It’s been almost three years since Land Rover showed the Range Rover Evoque Convertible Concept at the 2012 Geneva Autoshow, and despite the fact that the concept looked very production-ready and roadworthy, Land Rover claimed they weren’t planning to take it into production. But rumors kept surfacing about production plans for the droptop Evoque, and earlier this week, spy shots were published of a camouflaged Evoque soft top being tested on public roads. From the pictures you can see the production version looks very similar to the concept, with the rear quarter reminding somewhat of the Audi A3 convertible, despite being higher on its wheels.
This won’t be the worlds first-ever luxury SUV-convertible crossover, as the world (or at least North America) has already seen the hugely unsuccessful Nissan Murano Crosscabriolet brought to the market, which looked even more strange than the Evoque. And there have been numerous “utility” SUV convertibles, including the Mercedes-Benz G-Class, Jeep Wrangler, Ford Bronco, several small Japanese SUVs, and of course Land Rover itself, with the soft top versions of the Series I and II. However, those SUVs were of an entirely different breed and catered to an entirely different customer than the wealthy suburbans that drive Range Rovers.
Will it be a success? Of course it will be! It has Range Rover badges, doesn’t it? And there are plenty of folks who are willing to fork out an insane amount of money for anything with the letters “Range Rover” on the front of the hood, no matter the price, no matter how much it costs and no matter how many times the air suspension breaks down three days after the warranty expires.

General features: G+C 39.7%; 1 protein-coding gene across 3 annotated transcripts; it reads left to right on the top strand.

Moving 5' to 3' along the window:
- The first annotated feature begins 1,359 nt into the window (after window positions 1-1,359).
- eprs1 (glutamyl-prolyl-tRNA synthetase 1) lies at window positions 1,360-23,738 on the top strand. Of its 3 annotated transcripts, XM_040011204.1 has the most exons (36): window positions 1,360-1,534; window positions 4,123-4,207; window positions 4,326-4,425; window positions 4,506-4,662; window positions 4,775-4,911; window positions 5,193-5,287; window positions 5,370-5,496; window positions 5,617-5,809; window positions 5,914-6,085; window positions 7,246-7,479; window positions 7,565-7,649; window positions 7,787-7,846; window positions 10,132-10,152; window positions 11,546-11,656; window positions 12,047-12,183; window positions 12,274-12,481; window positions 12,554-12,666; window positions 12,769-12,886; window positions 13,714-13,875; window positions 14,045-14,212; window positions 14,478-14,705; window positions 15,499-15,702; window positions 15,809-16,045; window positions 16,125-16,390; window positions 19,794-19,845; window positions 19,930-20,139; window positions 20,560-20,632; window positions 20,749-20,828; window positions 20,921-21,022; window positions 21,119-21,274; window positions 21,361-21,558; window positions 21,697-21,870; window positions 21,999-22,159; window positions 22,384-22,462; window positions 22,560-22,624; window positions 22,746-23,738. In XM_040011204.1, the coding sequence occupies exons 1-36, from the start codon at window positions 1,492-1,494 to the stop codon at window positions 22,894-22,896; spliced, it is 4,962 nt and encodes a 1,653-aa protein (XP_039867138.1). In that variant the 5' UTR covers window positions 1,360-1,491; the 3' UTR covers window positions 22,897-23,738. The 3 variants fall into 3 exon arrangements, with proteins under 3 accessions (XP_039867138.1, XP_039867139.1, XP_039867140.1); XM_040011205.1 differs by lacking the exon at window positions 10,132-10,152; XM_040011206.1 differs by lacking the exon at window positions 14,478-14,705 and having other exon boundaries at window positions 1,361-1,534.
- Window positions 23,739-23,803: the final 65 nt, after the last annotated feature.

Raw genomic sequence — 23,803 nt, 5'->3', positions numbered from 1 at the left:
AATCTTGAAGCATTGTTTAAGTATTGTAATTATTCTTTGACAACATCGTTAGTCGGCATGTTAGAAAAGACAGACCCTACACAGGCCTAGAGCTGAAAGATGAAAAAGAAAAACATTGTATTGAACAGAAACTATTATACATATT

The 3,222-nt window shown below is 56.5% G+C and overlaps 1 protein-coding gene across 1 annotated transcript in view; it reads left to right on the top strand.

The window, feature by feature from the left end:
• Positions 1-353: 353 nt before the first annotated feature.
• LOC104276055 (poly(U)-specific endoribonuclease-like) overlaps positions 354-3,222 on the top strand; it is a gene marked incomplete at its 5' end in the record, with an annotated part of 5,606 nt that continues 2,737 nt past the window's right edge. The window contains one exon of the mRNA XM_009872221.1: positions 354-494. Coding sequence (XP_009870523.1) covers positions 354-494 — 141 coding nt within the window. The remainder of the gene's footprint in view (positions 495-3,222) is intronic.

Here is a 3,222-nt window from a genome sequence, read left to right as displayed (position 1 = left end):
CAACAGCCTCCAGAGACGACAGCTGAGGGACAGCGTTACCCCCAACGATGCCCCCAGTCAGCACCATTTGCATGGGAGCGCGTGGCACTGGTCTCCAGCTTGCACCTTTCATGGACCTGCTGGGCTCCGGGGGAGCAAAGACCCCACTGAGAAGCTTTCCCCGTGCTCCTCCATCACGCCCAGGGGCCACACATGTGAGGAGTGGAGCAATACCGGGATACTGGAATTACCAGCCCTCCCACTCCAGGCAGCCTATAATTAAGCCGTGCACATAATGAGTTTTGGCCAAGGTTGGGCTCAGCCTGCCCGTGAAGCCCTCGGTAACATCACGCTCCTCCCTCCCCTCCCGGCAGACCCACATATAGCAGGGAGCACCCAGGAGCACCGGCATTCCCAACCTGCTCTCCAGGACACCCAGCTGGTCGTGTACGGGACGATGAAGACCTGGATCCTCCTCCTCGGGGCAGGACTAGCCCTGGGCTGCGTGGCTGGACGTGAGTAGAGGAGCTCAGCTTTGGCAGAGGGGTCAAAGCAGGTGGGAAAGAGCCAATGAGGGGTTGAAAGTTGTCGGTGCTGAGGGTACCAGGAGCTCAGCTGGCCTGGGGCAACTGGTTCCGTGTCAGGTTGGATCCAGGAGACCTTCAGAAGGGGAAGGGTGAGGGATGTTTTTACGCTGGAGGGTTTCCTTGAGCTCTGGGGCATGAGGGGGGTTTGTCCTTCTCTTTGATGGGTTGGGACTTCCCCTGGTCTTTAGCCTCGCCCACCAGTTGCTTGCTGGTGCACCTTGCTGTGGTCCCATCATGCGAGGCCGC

But it’s not just that, it really makes perfect sense to build this car. Consider this: why do people buy Range Rovers? Because they want to show they’re successful and rich. Why do people buy luxury convertibles (not including roadsters like the MX-5)? Because they want the attention and they want to be seen. Combine those two, and there you are: the Range Rover Convertible. Just too bad it’s “just” the Evoque and not the Range Rover Sport Convertible, that would fit the requirements of the target buyer even better.
Although, let’s face it, this car will only be driven by women, to take them to the shopping mall and the spa, so an Evoque is large enough to fit the bill. And if it’s not ostentatious enough, one can always take it to one of those aftermarket tuners, which will happily fit 22″ wheels an tires, some fat body molds and of course Swarovski diamonds on the door handles or wherever you want them.
The Range Rover Evoque convertible will primarily be shipped to the USA, where people don’t mind showing off something different, even though the Murano Crosscabriolet may have crossed that line a bit too far. Car buyers in Europe are just so much more conservative and think more practical when buying a car.
Considering the very low ratio of three-door Evoques on the road vs the five-door version (and similarly the Mini Paceman vs. Countryman), and considering half of all Land Rovers in Europe are sold in the UK, where it rains 400 days a year, I think Land Rover should be happy when 4% of all Evoques sold in Europe have a ragtop, which translates to about 2.000 annual sales in the old continent.